The Washington Post

Obama, Romney camps both worried that Candy Crowley will ask questions

CNN's Candy Crowley at the AWRT Gracie Awards Gala in 2009.

President Obama and Mitt Romney have come together to fight for a common cause -- limiting the role of debate moderator Candy Crowley in Tuesday's town hall.

Time reports both campaigns agreed that the moderator would “not ask follow-up questions or comment on either the questions asked by the audience or the answers of the candidates during the debate or otherwise intervene in the debate except to acknowledge the questioners from the audience or enforce the time limits, and invite candidate comments during the two-minute response period.” 

But Crowley herself was not involved in that agreement, and the two campaigns have expressed concern that some of her recent comments suggest she plans to take a larger role in the forum. 

"Once the table is kind of set by the town hall questioner, there is then time for me to say, hey, wait a second, what about X, Y and Z?" Crowley told CNN last week. "[T]hey launch the discussion and then the moderator furthers the discussions." 

In an interview with the Huffington Post, Crowley elaborated, saying, "I hope that I can add to this conversation. I hope that I can say, "well, now that you've said that, though, doesn't that bring up this?"

The Commission on Presidential Debates told the campaigns that "they would discuss the matter with Crowley and reconfirm her function," Time reports. 

Asked about the Time report Monday, Obama campaign spokeswoman Jen Psaki would not comment, saying only that the president is "prepared for and is ready to take questions from wherever they come."

"That is bizarre that they are complaining," Fox News host Greta van Susteren wrote on her blog in response. "What are they both afraid of? A surprise question? a tough question? or worse, a follow up question that challenges them?  That is exactly what the American people want in a debate." 

 Carole Simpson, who moderated a town hall debate in 1992, lamented in a recent op-ed that Crowley would be “the lady holding the microphone" -- just as she was two decades ago, the last time a woman moderated a presidential debate.

There was similar wrangling around the town hall in 2008, moderated by Tom Brokaw, with Sen. John McCain's campaign complaining that the NBC News anchor asked too many of his own questions.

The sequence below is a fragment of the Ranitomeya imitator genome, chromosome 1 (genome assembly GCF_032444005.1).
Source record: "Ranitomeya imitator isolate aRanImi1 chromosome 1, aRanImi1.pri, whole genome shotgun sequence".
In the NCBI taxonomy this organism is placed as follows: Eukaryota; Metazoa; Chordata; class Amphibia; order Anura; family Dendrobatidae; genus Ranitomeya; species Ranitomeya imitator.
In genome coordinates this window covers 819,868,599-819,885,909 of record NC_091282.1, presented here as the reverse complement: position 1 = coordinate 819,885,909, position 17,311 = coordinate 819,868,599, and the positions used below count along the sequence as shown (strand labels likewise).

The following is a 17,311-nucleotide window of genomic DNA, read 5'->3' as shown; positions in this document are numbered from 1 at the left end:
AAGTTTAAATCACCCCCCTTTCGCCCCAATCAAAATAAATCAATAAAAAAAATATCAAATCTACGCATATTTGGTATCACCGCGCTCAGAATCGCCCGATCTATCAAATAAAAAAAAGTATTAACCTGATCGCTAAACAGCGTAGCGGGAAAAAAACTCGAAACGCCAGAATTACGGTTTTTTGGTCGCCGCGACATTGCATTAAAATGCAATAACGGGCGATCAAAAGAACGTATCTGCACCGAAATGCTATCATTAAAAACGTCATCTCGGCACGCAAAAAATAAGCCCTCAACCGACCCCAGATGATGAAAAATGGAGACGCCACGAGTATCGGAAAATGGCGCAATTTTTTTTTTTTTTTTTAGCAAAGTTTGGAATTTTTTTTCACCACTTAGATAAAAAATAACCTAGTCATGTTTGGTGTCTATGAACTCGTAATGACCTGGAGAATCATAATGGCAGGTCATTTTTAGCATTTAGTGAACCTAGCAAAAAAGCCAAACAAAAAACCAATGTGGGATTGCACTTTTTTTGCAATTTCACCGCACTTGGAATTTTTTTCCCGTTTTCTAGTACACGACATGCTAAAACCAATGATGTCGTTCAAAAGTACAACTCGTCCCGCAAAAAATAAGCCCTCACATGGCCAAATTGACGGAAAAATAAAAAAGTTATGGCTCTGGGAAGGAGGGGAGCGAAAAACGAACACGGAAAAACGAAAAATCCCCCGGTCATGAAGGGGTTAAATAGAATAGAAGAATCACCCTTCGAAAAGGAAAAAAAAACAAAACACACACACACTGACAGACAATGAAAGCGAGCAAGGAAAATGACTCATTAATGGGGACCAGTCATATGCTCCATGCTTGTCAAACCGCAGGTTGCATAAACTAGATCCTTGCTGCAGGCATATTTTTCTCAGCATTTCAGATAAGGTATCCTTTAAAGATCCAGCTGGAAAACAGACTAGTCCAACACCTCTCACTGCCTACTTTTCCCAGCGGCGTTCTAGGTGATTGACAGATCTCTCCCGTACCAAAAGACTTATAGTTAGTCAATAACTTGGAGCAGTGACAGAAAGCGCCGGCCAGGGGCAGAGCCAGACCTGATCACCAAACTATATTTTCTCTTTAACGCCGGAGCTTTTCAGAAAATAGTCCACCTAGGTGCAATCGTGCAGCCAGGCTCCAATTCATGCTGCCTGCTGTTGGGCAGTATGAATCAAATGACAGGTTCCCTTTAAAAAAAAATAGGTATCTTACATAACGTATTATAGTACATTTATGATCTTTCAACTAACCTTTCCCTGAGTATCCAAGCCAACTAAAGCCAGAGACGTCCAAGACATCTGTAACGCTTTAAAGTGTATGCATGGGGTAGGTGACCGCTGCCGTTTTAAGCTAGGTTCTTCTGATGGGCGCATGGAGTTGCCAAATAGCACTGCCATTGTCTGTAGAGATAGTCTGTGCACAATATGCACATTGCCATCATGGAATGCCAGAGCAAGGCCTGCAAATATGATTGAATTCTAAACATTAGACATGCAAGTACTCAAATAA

Read more from PostPolitics:

Fact Checker: Digging deeper into the clash over Medicare in the VP debate

Poll: Race for president remains close nationally

Monday Fix: At second debate, pressure will be on Obama

Rachel Weiner covers local politics for The Washington Post.

The Freddie Gray case

Please provide a valid email address.

You’re all set!

Campaign 2016 Email Updates

Please provide a valid email address.

You’re all set!

Get Zika news by email

Please provide a valid email address.

You’re all set!
Show Comments
Republicans debated Saturday night. The South Carolina GOP primary and the Nevada Democratic caucuses are next on Feb. 20. Get caught up on the race.
The Post's Dan Balz says...
Rarely has the division between Trump and party elites been more apparent. Trump trashed one of the most revered families in Republican politics and made a bet that standing his ground is better than backing down. Drawing boos from the audience, Trump did not flinch. But whether he will be punished or rewarded by voters was the unanswerable question.
GOP candidates react to Justice Scalia's death
I don't know how he knows what I said on Univision because he doesn't speak Spanish.
Sen. Marco Rubio, attacking Sen. Ted Cruz in Saturday night's very heated GOP debate in South Carolina. Soon after, Cruz went on a tirade in Spanish.
The Fix asks The State's political reporter where the most important region of the state is.
The State's Andy Shain says he could talk about Charleston, which represents a little bit of everything the state has to offer from evangelicals to libertarians, and where Ted Cruz is raising more money than anywhere else. In a twist, Marco Rubio is drawing strong financial support from more socially conservative Upstate. That said, Donald Trump is bursting all the conventional wisdom in the state. So maybe the better answer to this question is, "Wherever Trump is."
Past South Carolina GOP primary winners
South Carolina polling averages
Donald Trump leads in the first state in the South to vote, where he faces rivals Ted Cruz and Marco Rubio.
South Carolina polling averages
The S.C. Democratic primary is Feb. 27. Clinton has a significant lead in the state, whose primary falls one week after the party's Nevada caucuses.
62% 33%
The complicated upcoming voting schedule
Feb. 20

Democrats caucus in Nevada; Republicans hold a primary in South Carolina.

Feb. 23

Republicans caucus in Nevada.

Feb. 27

Democrats hold a primary in South Carolina.

Upcoming debates
Feb 25: GOP debate

on CNN, in Houston, Texas

March 3: GOP debate

on Fox News, in Detroit, Mich.

March 6: Democratic debate

on CNN, in Flint, Mich.

Campaign 2016
Where the race stands
Most Read



Success! Check your inbox for details.

See all newsletters

Close video player
Now Playing

To keep reading, please enter your email address.

You’ll also receive from The Washington Post:
  • A free 6-week digital subscription
  • Our daily newsletter in your inbox

Please enter a valid email address

I have read and agree to the Terms of Service and Privacy Policy.

Please indicate agreement.

Thank you.

Check your inbox. We’ve sent an email explaining how to set up an account and activate your free digital subscription.